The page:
1. This is a story, not about my family (I have told our story so often, in so many venues), but about another adoptive mother's experience following a keynote presentation I made. Her letter to me was incredibly affirming and beautiful…

    "I wanted to let you know that I spent quite a few hours this weekend transcribing your closing speech from the NACAC conference. I suppose I could have written to you for a printed copy but there is real value in listening - really listening - to words with such life-changing import as yours. I've laughed over the same jokes and cried over the same stories about 6 or 7 times over the past two days.

    I hope I'm not intruding by writing you this. Please know it comes from the gratitude for the lives you have touched.

    When the child of someone we care about is lost, it is as if our own child, too, has been lost. We stand at the brink of this pit of bottomless grief and look down upon it. We suffer because a young life is gone, because people that we care for are suffering, and because we know that this same tragedy could happen to any one of us, at any time. If we are lucky, if we are very lucky, some beauty, some meaning comes from it all. And you have created just that by sharing your grief and your wisdom with us all. During his life, you honoured Melvin in so many ways by striving to understand him, to connect with him, to let him know he always had a place with you. You also honoured Melvin and continue to do so by helping people who have kids who have suffered as Melvin suffered, by helping those parents to hold on with hope, and humour, and by offering a clear acknowledgement of all our trials.

    You helped me at a meeting in Ottawa one year when I came to you, so burnt out from my own parenting trials. I was touched to learn how much our boys had in common. My son was also 2, maybe 2 1/2, when he came to us. My son and Melvin are only two years apart in age. My son, too, has trouble showing love. He connects to inanimate objects with greater ease than he connects with his parents. And yet luckily, somehow, after having made so very many mistakes, over the years I began to accept him for who he really is, and to, as you wisely said in your speech, see the love, as he is willing to show it.

    You said in your speech: So if you want kids to be attached to you, you just got to let them be attached to you in their own way, in their own time, and no matter what they do you have to interpret it as a way for them trying to get towards love.

    My beautiful, handsome, funny, musical 19 year-old son won't let me kiss him, and if I want to touch him, I have to do it quickly, roughly, a good-old-boy slap on the shoulder, never lingeringly or tenderly. He can't sit still for conversation. He shouts a lot. He has ADHD, an intellectual disability, and probably ODD - but the ODD exists only inside the house, and only with us. He has trouble understanding the emotional needs of other people. He's afraid of failure and afraid of success, and is so ashamed of his intellectual disability that he often chooses to live in fantasy as for him, it's a nicer place to be. He's a whirlwind of activity that centers very much upon his very strong and immediate wants and needs. If I want to hear him say 'I love you' to me, I have to find a playful way to bribe him. I don't like to coerce affection, but I do want to place reminders with him that reciprocal love is something he can give, too.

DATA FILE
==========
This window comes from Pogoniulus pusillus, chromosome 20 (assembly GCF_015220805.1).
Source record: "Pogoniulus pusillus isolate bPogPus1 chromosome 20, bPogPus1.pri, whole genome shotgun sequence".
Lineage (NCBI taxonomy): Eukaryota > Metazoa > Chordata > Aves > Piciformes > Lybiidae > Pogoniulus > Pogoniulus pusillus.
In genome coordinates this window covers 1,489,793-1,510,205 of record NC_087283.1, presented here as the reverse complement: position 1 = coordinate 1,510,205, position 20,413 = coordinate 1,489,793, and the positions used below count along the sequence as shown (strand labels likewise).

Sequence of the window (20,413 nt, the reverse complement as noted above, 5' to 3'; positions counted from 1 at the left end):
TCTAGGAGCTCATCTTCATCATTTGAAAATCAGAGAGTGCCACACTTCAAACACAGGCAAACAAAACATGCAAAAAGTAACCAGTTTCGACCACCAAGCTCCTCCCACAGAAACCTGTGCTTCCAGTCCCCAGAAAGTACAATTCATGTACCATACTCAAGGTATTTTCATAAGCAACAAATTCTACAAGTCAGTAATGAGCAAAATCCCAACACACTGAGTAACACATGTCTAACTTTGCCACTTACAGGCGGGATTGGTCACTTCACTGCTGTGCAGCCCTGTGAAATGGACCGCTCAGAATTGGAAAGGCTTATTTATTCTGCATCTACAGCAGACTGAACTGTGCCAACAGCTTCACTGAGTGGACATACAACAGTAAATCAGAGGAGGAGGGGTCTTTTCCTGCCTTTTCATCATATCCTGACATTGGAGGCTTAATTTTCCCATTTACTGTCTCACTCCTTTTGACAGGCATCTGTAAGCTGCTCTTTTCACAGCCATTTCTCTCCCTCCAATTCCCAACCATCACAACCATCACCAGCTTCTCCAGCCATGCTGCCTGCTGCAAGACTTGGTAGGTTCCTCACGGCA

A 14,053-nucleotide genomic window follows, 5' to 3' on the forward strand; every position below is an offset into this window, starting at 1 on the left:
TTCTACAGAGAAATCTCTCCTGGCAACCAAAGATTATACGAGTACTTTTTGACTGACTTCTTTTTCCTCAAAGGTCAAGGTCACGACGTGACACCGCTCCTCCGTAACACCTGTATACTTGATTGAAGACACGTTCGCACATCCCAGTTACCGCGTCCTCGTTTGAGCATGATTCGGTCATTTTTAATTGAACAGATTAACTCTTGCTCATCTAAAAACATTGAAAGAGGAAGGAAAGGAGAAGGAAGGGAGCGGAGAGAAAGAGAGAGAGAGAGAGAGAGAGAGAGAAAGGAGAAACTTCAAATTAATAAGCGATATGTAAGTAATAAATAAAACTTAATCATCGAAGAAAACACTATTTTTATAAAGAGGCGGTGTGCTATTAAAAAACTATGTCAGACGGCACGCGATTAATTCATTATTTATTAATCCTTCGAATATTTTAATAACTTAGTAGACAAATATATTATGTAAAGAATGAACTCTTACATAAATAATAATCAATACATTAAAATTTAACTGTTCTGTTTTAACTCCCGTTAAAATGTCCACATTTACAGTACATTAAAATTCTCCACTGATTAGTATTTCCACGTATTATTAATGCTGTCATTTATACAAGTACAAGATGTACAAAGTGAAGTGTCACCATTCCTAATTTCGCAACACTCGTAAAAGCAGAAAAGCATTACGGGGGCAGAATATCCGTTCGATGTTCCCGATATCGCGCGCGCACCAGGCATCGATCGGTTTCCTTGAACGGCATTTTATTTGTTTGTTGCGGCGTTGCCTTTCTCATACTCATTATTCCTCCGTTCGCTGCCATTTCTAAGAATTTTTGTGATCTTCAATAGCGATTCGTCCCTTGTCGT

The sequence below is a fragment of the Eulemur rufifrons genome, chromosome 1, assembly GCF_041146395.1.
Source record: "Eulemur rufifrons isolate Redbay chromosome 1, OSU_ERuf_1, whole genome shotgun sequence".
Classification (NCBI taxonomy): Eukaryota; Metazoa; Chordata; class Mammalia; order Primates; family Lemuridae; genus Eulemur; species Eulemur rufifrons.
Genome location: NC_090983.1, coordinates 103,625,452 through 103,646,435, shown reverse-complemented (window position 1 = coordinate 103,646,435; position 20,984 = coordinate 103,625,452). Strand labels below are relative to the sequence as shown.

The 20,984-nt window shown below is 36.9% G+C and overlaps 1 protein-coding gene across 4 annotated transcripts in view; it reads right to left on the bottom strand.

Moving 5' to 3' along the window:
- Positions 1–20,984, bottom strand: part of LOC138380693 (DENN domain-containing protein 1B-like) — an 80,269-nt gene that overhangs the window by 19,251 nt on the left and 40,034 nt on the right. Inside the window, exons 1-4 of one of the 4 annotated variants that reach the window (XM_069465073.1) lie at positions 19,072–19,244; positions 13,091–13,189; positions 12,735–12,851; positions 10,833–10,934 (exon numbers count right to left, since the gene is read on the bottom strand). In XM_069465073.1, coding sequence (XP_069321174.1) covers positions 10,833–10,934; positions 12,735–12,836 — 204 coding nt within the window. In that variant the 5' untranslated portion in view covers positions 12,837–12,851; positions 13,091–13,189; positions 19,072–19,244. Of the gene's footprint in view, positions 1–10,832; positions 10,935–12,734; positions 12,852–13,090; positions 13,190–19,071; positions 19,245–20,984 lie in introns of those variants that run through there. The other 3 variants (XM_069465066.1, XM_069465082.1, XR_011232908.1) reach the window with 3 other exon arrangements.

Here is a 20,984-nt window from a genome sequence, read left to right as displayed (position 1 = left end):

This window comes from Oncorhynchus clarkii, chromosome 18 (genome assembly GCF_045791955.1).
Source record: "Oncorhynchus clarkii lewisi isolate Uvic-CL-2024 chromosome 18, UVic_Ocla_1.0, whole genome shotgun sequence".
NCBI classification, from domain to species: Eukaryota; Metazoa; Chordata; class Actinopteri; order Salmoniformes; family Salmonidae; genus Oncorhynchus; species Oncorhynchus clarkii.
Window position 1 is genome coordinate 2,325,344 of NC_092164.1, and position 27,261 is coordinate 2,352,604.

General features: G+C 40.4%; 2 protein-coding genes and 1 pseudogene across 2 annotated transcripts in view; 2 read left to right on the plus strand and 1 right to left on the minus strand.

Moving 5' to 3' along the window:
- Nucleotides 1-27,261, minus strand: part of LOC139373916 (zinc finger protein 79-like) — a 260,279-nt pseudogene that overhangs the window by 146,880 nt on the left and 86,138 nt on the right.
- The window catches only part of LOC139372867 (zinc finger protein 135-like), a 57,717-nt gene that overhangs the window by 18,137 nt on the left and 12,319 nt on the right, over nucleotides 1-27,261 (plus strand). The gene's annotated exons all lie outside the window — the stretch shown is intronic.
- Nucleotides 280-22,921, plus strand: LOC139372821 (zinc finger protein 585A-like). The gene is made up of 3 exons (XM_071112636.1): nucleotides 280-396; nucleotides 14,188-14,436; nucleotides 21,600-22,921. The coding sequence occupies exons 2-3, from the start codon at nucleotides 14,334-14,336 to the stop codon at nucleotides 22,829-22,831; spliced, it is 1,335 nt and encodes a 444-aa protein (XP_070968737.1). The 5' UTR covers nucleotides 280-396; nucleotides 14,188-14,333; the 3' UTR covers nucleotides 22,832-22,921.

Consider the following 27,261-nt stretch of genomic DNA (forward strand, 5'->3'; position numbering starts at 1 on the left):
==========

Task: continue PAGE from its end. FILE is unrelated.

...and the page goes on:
I came home today from being gone for a few hours and my son greeted me at the door with his favourite teddy bear. It's huge, old, heavy, stinky thing that I made over 20 years ago as a gift for my dad. Everyone in the house resents this darned thing as it's often being shoved in our faces. The bear says rude things to us and is always breaking things (or at least my son says it's the bear). In a small house with a family of six, it takes up much coveted space. I have to sew this darned thing at least every month as the bear has become my son's friend’s mascot and they take it with them every where. It gets torn. And stinkier. If I wash it one more time, the bear will disintegrate.

    Today, when I got home from being out, all the kids were up and none had seen me before I'd left, but it was the bear that greeted me. The bear with my son behind him, of course. It was the bear that asked me where I'd been. There are 3 securely attached children in the house and not one of them got up to greet me. Just the bear. I was allowed to kiss the bear good morning. The bear was happy, my son was happy, and in loving that darned, stinky, in-the-way bear I showed my son that I love him, too.

    It's his way of being attached. Of trying to get towards love.

    What is a lesson from your family's adoption experience that could be life changing for all families?
    Above all else, we need to change our definition of a "successful" adoption. Success is measured in terms of relationship, commitment and shared love, experience, wonder. It is not dependent on achievement as measured by society at large.